There's a blog blocking me up like a constipated stool..watch out, it's been a long time. Complete bowel obstruction about to ensue. The problem is, the time is so rapidly approaching for my return to the world of full-time work, that there has been no time to record the changes bearing down on me. From planning the minutiae of my children's after-school care to worrying about only having joke shoes and glasses bent back by a toddler and held together with sellotape. Once fetching in a Pulp or Morrissey sort of way, this look is hardly inspiring in a surgeon. One of my bosses (for someone who works only one measly day, I seem to have acquired a fair number of bosses) commented that my clothes didn't match. There are downsides to female bosses. I didn't want to admit that I'd got dressed in the dark. Anyhow, defence seemed pointless. Another said, "you'll have to lose the hippy look". Oh, for a suit and a tie and be done with it. Haven't we enough to worry about without the whole thing of what goes with what. I shall spend as much of the day in blue pyjamas as possible. It saves on dry cleaning bills, for a start.
I've noticed that colonoscoping has got easier. I mean, at about the pace of watching a child grow. Almost visible, yet not. Only when someone hasn't seen them for a few weeks, then they say, ooh he's taller and I think yes, I thought he was taller. Been detecting it in extra gap at the ankle - note: needs new trousers - and yet can't see it. My improvements are a combination of confidence and practice. Interesting to see that the boss (one of em) doesn't intervene now when I'm stuck. I'm kind of left to it. I don't whizz round them all in 3 minutes, but I do whizz round some in 3 minutes. There are always the ego-deflating (mine) and colon-inflating (theirs) depressingly difficult ones. We had a list of them last week. Possibly the most depressing week I'd had in what is now 2 and a half years of this job. Each and every patient was either poorly prepared (bowels covered in poo - like we all are. What a lowering thought. I shall look at the next mean member of officialdom I meet with my X-ray eyes and see through to his poo-covered gut), or hopelessly difficult or both. And worst of all, we didn't achieve anything. No one was saved. A hiatus at the beginning, at 9, when no one arrived for an hour left us hopelessly late at the end, finally drooping out of there resentfully at 7. At least it rained cheerlessly all day, matching our mood.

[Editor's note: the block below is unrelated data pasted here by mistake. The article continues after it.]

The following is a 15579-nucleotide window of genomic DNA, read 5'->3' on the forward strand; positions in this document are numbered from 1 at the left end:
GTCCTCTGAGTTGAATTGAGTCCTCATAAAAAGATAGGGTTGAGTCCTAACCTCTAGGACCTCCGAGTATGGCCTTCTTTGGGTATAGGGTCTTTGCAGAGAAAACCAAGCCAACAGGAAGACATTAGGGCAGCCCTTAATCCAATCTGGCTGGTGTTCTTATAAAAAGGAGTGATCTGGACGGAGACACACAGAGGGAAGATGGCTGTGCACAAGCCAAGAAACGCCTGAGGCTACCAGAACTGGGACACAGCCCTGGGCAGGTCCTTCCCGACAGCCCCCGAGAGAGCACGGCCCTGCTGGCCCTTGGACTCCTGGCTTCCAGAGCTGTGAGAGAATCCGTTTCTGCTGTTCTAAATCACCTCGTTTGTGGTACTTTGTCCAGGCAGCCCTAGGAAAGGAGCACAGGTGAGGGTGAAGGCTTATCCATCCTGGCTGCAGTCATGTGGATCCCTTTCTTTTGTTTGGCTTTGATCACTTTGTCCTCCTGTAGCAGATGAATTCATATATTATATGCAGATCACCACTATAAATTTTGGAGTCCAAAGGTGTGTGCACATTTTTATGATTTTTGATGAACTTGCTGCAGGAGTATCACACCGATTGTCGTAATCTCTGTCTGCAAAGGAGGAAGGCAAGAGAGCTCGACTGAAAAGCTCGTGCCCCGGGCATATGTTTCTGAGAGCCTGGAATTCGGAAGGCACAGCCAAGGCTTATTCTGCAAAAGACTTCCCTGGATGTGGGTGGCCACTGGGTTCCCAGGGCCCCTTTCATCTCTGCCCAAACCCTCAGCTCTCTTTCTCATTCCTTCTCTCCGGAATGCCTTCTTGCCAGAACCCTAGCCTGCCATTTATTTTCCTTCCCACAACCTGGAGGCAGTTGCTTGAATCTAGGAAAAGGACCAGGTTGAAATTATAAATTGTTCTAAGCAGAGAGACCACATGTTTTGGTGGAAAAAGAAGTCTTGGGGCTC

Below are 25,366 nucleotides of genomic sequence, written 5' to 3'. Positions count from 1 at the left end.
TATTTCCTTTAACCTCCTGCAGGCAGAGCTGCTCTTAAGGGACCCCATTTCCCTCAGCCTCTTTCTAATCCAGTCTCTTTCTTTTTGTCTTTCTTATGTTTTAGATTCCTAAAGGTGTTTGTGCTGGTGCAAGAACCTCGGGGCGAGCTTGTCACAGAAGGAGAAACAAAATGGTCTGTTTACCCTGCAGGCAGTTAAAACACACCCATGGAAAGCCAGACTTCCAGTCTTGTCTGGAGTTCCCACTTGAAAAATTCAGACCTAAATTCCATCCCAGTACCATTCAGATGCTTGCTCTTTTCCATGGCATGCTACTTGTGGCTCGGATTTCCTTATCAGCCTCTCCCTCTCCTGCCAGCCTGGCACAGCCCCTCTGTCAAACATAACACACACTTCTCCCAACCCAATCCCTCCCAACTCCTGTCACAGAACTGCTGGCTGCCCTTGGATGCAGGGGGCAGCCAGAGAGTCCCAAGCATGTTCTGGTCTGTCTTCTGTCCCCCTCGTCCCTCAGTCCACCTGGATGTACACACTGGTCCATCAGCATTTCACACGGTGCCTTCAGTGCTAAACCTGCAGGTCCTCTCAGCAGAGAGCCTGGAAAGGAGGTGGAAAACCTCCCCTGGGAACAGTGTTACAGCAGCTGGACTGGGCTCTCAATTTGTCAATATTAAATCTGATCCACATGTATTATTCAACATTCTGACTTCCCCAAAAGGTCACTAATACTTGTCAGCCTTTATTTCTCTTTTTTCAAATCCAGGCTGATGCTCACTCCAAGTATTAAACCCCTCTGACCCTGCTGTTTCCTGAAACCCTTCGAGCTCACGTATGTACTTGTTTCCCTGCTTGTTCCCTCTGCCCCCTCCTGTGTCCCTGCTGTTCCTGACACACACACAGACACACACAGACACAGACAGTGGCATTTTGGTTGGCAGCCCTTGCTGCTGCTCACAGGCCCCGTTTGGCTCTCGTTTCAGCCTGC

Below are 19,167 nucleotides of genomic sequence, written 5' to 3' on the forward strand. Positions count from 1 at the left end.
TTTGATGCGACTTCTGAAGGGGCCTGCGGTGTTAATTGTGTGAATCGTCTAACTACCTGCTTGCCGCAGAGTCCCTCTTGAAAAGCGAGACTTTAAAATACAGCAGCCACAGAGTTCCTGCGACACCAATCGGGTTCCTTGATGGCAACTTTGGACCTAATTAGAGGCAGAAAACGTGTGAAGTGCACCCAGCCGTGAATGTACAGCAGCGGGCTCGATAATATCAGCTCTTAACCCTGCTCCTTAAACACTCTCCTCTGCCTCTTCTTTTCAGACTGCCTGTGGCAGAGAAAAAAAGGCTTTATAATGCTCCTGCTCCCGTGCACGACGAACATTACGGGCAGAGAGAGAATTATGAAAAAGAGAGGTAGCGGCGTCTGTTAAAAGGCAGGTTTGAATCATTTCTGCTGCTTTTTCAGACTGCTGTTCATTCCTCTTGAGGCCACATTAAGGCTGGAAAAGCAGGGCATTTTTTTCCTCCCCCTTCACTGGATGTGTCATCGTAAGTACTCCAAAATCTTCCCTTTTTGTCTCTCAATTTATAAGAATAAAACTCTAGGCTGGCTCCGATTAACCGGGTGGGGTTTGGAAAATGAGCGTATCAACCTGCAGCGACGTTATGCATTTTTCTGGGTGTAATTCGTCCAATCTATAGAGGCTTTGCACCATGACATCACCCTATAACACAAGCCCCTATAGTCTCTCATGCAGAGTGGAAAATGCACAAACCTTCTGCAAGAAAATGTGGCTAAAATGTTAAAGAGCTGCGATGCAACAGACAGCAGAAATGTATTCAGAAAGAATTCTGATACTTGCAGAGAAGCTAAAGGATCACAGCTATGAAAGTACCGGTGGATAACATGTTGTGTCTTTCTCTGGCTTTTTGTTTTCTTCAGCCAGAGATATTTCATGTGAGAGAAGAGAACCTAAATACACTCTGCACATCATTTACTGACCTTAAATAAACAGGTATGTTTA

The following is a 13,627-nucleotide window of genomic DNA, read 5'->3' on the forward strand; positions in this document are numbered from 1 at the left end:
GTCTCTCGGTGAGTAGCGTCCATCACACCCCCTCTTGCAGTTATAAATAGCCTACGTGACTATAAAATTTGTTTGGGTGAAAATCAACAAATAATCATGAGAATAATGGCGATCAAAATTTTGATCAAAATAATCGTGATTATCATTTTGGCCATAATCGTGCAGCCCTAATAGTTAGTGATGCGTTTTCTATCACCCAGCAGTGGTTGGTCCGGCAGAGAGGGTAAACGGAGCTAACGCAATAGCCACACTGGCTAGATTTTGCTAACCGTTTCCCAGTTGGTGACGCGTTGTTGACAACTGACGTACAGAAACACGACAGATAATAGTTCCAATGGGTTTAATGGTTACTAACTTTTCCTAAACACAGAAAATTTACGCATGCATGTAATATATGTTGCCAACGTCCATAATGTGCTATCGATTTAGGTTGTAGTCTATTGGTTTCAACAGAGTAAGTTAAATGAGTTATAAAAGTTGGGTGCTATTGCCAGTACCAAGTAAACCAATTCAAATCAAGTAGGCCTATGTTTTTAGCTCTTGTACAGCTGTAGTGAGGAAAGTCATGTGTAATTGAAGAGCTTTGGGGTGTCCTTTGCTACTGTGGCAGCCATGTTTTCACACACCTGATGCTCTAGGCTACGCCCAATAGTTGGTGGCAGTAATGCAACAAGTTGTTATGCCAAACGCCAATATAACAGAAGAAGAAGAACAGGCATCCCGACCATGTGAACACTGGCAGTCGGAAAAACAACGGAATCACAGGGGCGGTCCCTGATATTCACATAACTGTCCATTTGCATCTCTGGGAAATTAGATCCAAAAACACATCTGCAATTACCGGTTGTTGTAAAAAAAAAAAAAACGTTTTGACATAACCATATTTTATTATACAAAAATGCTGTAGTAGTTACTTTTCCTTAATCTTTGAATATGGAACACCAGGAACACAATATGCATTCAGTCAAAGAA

This week, though, buoyed by the sun we succeeded. We still finished late, but it somehow felt different. I searched carefully for a polyp to have the satisfaction of finding one, hiding in the very last place I looked. You don't want to find cancers. They are big and scary and life-changing, life-threatening bits of news to see round a bend - an intake of breath, somehow the patient is alerted and looks: what's that? of course they ask. Yet how can you have a serious discussion about what it might be, with someone dosed up on benzodiazepines, in the least equable position at patient can be, at the mercy of your scope? Of course it is always better that it was found now rather than later. But the recriminations begin immediately - why did the GP sit on it, the patient not complain more, the husband not notice something? Finding a polyp is usually without these implications. Just all good. Meant the decision to scope was correct. Potential future cancer can be avoided. And you get all the fun of zapping it. Finding ten polyps, when there are 4 people waiting is not good - too much pressure to be fast. So there it is, the is the tiny rectangle of pleasure that keeps you coming back: despite the wrist ache, the excruciatingly dull paperwork, the possibility always of doing it wrong in many many ways, the satisfaction of buzzing off a little polyp in someone's gut. My old boss said you were of surgical intent if you used to squeeze other people's spots as a teenager. I should have stuck to that.